Our reception was entirely different at Doctor Stewart's. Taken into the bosom of the family at once, Flinders tied outside and nibbling the grass at the roadside, Gertrude and I drank some home-made elderberry wine and told briefly of the fire. Of the more serious part of the night's experience, of course, we said nothing. But when at last we had left the family on the porch and the good doctor was untying our steed, I asked him the same question I had put to Doctor Walker.
"Shot!" he said. "Bless my soul, no. Why, what have you been doing up at the big house, Miss Innes?"
"Some one tried to enter the house during the fire, and was shot and slightly injured," I said hastily. "Please don't mention it; we wish to make as little of it as possible."
There was one other possibility, and we tried that. At Casanova station I saw the station master, and asked him if any trains left Casanova between one o'clock and daylight. There was none until six A.M. The next question required more diplomacy.
"Did you notice on the six-o'clock train any person—any man—who limped a little?" I asked. "Please try to remember: we are trying to trace a man who was seen loitering around Sunnyside last night before the fire."
He was all attention in a moment.
"I was up there myself at the fire," he said volubly. "I'm a member of the volunteer company. First big fire we've had since the summer house burned over to the club golf links. My wife was sayin' the other day, 'Dave, you might as well 'a' saved the money in that there helmet and shirt.' And here last night they came in handy. Rang that bell so hard I hadn't time scarcely to get 'em on."
"And—did you see a man who limped?" Gertrude put in, as he stopped for breath.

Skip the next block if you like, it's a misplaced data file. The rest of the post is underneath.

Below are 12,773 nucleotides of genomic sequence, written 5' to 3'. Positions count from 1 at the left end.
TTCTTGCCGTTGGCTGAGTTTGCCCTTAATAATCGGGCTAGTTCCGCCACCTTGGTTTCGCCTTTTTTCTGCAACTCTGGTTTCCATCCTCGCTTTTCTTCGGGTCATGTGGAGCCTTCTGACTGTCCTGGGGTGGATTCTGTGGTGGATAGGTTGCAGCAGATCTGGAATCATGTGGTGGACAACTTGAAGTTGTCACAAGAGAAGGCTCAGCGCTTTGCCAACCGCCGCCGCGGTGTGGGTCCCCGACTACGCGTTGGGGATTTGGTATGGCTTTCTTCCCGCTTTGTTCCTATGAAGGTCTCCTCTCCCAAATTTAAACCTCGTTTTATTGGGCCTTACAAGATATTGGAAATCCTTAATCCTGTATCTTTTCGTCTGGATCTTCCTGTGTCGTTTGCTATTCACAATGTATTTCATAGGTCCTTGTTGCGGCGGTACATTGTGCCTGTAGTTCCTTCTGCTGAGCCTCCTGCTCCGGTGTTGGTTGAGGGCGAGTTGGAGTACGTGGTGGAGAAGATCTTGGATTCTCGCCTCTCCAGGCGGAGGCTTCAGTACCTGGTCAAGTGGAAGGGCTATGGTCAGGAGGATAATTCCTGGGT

"Not at the train, ma'm," he said. "No such person got on here to-day. But I'll tell you where I did see a man that limped. I didn't wait till the fire company left; there's a fast freight goes through at four forty-five, and I had to get down to the station. I seen there wasn't much more to do anyhow at the fire—we'd got the flames under control"—Gertrude looked at me and smiled—"so I started down the hill. There was folks here and there goin' home, and along by the path to the Country Club I seen two men. One was a short fellow. He was sitting on a big rock, his back to me, and he had something white in his hand, as if he was tying up his foot. After I'd gone on a piece I looked back, and he was hobbling on and—excuse me, miss—he was swearing something sickening."
"Did they go toward the club?" Gertrude asked suddenly, leaning forward.
"No, miss. I think they came into the village. I didn't get a look at their faces, but I know every chick and child in the place, and everybody knows me. When they didn't shout at me—in my uniform, you know—I took it they were strangers."
So all we had for our afternoon's work was this: some one had been shot by the bullet that went through the door; he had not left the village, and he had not called in a physician. Also, Doctor Walker knew who Lucien Wallace was, and his very denial made me confident that, in that one direction at least, we were on the right track.
The thought that the detective would be there that night was the most cheering thing of all, and I think even Gertrude was glad of it. Driving home that afternoon, I saw her in the clear sunlight for the first time in several days, and I was startled to see how ill she looked. She was thin and colorless, and all her bright animation was gone.
"Gertrude," I said, "I have been a very selfish old woman. You are going to leave this miserable house to-night. Annie Morton is going to Scotland next week, and you shall go right with her."
To my surprise, she flushed painfully.
"I don't want to go, Aunt Ray," she said. "Don't make me leave now."
"You are losing your health and your good looks," I said decidedly. "You should have a change."
"I shan't stir a foot." She was equally decided. Then, more lightly: "Why, you and Liddy need me to arbitrate between you every day in the week."
Perhaps I was growing suspicious of every one, but it seemed to me that Gertrude's gaiety was forced and artificial. I watched her covertly during the rest of the drive, and I did not like the two spots of crimson in her pale cheeks. But I said nothing more about sending her to Scotland: I knew she would not go.